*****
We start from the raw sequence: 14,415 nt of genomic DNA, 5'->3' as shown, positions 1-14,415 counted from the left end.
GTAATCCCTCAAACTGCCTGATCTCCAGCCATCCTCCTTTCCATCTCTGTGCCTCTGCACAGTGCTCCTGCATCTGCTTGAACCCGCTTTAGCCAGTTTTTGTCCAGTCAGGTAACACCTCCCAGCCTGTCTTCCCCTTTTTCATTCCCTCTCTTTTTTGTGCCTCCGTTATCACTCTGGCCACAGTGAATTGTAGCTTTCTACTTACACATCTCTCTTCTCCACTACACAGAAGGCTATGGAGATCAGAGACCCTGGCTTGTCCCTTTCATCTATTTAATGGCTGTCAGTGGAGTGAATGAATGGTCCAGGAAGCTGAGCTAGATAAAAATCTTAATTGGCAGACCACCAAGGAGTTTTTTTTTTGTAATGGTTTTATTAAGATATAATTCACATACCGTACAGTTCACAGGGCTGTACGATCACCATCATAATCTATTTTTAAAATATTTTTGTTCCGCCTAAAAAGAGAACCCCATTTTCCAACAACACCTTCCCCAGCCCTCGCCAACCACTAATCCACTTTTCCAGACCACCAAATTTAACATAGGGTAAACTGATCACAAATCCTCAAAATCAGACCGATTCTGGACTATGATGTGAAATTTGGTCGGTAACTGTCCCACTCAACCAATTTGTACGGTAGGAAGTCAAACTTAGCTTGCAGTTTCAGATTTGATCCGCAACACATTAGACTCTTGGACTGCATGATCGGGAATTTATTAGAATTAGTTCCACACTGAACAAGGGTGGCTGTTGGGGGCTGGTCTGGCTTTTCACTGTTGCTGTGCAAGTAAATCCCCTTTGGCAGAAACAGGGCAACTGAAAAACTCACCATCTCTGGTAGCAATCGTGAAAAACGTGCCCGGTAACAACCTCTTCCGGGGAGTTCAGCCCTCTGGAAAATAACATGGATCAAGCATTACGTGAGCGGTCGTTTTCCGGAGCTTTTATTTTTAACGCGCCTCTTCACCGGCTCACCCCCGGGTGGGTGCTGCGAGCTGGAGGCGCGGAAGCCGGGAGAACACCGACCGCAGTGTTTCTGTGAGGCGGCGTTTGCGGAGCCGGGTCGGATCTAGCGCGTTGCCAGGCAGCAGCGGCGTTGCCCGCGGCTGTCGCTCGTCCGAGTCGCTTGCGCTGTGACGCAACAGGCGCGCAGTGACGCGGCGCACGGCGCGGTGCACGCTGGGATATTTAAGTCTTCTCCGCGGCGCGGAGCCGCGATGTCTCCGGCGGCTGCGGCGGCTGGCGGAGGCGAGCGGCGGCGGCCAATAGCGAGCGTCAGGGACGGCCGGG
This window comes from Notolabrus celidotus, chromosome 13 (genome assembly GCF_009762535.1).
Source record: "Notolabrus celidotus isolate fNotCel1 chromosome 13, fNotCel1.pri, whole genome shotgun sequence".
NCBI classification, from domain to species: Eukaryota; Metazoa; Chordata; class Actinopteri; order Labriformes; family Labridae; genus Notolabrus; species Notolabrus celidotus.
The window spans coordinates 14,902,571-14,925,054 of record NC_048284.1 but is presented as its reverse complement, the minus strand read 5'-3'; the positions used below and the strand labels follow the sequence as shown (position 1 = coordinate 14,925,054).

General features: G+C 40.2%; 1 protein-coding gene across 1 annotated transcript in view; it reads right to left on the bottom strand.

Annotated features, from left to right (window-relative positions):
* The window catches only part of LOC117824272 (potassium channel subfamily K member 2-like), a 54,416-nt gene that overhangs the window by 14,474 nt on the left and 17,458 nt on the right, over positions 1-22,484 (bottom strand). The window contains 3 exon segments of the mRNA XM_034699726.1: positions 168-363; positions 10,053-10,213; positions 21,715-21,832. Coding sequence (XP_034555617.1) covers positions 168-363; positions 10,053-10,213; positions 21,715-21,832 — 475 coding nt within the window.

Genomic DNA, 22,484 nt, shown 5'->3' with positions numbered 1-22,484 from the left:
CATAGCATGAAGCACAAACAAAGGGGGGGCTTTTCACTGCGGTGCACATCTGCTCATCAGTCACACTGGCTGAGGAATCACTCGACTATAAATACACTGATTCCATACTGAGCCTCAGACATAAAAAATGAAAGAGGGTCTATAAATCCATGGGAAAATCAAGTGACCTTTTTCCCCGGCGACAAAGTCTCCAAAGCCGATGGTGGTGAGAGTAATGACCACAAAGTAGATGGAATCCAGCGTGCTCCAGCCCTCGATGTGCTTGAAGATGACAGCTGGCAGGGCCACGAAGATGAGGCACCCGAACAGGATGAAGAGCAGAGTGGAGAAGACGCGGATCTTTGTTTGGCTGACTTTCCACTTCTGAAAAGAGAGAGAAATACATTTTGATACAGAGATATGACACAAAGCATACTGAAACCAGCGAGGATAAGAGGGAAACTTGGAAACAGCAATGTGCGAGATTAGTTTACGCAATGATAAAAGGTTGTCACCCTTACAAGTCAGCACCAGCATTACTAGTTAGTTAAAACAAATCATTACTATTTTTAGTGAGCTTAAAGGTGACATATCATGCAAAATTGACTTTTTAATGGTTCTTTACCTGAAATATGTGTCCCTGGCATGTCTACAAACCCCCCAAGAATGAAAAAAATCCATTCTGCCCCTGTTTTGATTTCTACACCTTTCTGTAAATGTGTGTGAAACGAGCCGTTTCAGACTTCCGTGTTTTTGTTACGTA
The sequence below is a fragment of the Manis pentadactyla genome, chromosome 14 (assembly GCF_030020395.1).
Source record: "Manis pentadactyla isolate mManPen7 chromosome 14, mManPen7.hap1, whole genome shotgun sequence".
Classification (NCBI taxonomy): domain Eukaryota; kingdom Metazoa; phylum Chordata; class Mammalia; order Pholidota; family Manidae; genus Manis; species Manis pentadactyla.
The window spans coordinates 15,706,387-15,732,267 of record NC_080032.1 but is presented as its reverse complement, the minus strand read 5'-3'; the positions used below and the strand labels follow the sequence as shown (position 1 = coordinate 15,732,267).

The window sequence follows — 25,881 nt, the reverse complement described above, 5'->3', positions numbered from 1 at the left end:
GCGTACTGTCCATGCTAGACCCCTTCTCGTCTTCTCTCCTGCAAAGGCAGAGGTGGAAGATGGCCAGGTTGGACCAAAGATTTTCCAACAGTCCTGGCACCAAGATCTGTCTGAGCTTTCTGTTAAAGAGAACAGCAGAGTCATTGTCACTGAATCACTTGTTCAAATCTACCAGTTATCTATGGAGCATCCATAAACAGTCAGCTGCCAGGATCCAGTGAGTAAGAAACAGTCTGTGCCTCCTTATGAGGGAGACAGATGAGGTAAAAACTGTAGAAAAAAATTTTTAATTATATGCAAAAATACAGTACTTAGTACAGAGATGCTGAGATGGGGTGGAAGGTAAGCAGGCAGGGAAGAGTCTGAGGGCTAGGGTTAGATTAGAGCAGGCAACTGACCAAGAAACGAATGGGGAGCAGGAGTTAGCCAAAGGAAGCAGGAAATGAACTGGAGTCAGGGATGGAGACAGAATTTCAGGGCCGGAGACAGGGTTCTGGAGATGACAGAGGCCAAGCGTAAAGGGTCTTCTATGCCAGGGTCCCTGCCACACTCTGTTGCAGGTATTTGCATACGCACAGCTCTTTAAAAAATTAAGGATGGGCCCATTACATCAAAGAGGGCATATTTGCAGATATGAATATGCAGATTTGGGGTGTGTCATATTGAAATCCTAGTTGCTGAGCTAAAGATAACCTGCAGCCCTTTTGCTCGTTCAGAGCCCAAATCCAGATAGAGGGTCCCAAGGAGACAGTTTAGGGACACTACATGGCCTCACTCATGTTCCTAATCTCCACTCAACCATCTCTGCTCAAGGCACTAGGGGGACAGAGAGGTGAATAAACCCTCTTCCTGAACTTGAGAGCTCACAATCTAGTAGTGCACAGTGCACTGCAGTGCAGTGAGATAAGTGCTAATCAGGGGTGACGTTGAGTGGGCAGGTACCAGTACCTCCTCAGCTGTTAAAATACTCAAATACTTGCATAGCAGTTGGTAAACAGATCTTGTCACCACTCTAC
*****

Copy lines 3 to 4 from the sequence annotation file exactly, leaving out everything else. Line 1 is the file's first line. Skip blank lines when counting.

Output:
This window comes from Notolabrus celidotus, chromosome 13 (genome assembly GCF_009762535.1).
Source record: "Notolabrus celidotus isolate fNotCel1 chromosome 13, fNotCel1.pri, whole genome shotgun sequence".